Two 28-year-old former investment bankers are taking on venture capital's diversity problem with $40 million and a new kind of venture firm
- Henri Pierre-Jacques and Jarrid Tingle started Harlem Capital Partners out of Tingle's living room in New York City in December 2015.
- The fund was initially operating more like a private equity firm, which both Pierre-Jacques and Tingle had experience in, but quickly tuned into the venture side of things and began fundraising during the summer of 2018 while at Harvard Business School.
- The firm focuses primarily on backing women and minority founded startups, the two 28-year-old men told Business Insider.
- Pierre-Jacques said that, although Harlem Capital has invested in companies from nine cities, none have come from San Francisco.
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Instead of heading to a traditional internship during business school, Henri Pierre-Jacques and Jarrid Tingle jumped head-first into the murky world of venture capital.
The roommates had been toying with the idea of starting an angel syndicate back in 2015 when they gathered in Tingle's New York City living room after work one day. The men had been working in private equity, and were cubemates at a major investment bank at the time, but felt they could do more on their own. So as roommates at Harvard Business School in the summer of 2018, they officially began fundraising for a new kind of venture firm.
"We were investing our own money into our communities," Pierre-Jacques told Business Insider. "It became clear that the conversation was about the lack of diversity in founders, but we knew there was also a lack of diverse investors."
Pierre-Jacques said that, even though they were writing small angel checks at the time, he and Tingle were consistently asked to appear on panels and grant media interviews. The exposure proved that there was "a lot of white space" in the venture industry for a firm focused on racial diversity in addition to gender diversity, Pierre-Jacques said.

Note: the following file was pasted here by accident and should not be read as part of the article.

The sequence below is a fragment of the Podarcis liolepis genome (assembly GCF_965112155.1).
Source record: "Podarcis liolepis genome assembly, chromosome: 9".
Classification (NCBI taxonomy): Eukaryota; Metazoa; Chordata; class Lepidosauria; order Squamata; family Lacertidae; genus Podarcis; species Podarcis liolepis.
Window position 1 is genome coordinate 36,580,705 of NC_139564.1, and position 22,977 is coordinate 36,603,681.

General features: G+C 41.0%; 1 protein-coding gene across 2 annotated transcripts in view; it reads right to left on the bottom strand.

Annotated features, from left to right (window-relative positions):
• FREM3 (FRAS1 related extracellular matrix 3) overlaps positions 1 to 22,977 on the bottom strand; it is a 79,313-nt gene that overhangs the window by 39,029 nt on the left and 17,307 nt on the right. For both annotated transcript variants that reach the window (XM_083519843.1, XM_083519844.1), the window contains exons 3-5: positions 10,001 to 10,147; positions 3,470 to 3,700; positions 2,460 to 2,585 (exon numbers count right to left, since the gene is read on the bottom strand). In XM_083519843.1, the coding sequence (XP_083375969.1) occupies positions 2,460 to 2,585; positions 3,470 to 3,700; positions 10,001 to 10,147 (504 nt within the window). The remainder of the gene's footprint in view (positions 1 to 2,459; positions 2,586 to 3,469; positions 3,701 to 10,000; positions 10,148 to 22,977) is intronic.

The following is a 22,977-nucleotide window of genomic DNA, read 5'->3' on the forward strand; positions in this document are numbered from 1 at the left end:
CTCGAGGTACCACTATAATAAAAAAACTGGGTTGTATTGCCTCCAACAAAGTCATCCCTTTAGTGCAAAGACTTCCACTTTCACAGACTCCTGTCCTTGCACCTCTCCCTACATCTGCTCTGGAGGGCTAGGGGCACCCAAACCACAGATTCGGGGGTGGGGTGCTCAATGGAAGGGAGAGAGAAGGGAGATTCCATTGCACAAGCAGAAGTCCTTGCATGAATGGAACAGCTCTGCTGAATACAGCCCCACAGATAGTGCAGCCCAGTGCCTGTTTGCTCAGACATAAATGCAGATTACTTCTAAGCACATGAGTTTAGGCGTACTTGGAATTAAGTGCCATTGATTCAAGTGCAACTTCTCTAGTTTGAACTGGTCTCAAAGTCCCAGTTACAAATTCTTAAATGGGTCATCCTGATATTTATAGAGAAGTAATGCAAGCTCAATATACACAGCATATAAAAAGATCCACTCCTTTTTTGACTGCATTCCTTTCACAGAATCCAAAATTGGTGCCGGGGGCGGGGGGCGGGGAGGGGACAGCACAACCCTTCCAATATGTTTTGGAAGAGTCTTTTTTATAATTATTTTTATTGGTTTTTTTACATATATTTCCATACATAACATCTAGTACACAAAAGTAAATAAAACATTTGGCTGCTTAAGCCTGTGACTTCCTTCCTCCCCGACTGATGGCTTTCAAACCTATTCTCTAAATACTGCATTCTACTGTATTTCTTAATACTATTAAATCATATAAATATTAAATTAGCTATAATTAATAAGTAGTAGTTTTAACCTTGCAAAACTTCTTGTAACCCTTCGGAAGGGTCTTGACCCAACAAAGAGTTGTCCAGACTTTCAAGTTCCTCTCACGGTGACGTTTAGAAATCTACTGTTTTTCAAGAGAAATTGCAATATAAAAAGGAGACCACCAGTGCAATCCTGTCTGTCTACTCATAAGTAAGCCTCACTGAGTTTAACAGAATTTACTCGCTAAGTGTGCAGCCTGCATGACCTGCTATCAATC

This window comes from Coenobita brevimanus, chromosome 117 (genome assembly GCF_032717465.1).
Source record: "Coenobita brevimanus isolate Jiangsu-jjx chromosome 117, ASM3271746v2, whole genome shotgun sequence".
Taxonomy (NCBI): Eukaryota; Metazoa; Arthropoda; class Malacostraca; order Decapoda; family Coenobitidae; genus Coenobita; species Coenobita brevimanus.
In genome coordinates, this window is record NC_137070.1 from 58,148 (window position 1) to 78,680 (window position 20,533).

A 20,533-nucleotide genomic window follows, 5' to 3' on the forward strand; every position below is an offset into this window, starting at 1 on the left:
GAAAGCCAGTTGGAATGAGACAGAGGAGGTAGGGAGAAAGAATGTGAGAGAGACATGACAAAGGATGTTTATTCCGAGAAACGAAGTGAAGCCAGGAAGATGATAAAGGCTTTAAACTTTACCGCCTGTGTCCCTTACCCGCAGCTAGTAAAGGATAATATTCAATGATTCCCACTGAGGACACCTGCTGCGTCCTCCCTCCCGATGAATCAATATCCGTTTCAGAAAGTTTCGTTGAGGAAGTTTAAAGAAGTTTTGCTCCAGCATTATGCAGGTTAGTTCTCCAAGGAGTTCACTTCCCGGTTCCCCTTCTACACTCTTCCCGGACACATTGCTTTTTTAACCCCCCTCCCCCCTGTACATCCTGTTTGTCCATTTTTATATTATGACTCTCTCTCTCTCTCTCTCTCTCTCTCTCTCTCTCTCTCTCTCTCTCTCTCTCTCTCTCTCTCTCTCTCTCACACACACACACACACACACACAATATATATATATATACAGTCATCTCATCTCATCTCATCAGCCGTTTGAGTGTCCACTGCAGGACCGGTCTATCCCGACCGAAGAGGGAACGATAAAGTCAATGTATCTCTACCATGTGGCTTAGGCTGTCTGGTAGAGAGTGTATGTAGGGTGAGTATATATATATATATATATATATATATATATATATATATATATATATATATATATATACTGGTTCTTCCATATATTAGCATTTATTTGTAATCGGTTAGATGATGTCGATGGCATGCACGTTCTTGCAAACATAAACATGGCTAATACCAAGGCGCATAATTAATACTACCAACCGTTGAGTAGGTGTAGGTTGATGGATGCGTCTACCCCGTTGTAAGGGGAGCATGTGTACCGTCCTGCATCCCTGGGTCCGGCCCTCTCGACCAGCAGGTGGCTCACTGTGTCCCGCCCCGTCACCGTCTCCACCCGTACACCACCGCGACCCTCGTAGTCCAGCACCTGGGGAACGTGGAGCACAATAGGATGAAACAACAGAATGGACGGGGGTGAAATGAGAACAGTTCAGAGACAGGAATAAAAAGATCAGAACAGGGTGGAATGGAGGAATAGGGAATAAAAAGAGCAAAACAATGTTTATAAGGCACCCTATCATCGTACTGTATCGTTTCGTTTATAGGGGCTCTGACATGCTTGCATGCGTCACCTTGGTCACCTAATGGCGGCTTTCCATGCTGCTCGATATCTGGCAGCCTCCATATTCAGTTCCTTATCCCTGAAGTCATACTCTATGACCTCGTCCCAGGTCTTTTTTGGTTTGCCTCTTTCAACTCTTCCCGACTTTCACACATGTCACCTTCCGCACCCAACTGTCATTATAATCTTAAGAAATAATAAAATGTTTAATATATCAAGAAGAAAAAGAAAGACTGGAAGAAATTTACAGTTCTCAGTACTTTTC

In November, Harlem Capital closed its first fund. The $40 million fund was nearly $15 million more than the pair had initially targeted, but will allow them to increase the number of investments they can make and the size of investments they can participate in. That gives them an edge because, as an early-stage fund, Harlem Capital operates in one of the most competitive stages for venture firms hoping to land a deal.
"There's a lot of subjectivity in venture, but we will always do a process when we can," Tingle said. "We went big. Some funds will start with a small startup fund, but we thought it was important to come out and be able to execute on day one. $40 million is a great signal to the market that we can do things structurally that other firms can't do on day one."
The black renaissance of venture capital
Those processes include things like the 50-page investment memos that are common in private equity but regularly disregarded in Silicon Valley venture firms, where they're perceived as barriers to the "move fast and break things" mentality. But the practice helps Harlem Capital remain open with its highly-vetted LP base and has yet to slow down any hot deals.
"If it's a really hot deal, we can do a 50-page memo in five days," Pierre-Jacques said. "The sweet spot is really two weeks just to give us a breather, but it will never be a barrier to getting a deal done."
Many of those deals aren't coming from the "move fast and break things" epicenter in Silicon Valley and San Francisco, though. Pierre-Jacques said that the firm, which is itself fully remote but centered in New York City, has invested in companies from nine cities. None are from San Francisco.
"That's not on purpose, but we don't see a ton of people of color coming out of San Francisco," Jacques-Pierres said. "Long term, San Francisco is not going to be where diverse founders come to the top."
It was "never a discussion" that the firm would be effectively headquartered in New York City, he said, given the men's network and robust network of minority founders.
"Harlem represents black excellence and the black renaissance," Jacques-Pierre said. "It's about the symbolism of what Harlem represents to us and to the world. If we do it right, we will impact culture. Making money is great, but the long-term system change we can have in underserved communities is so much more important."
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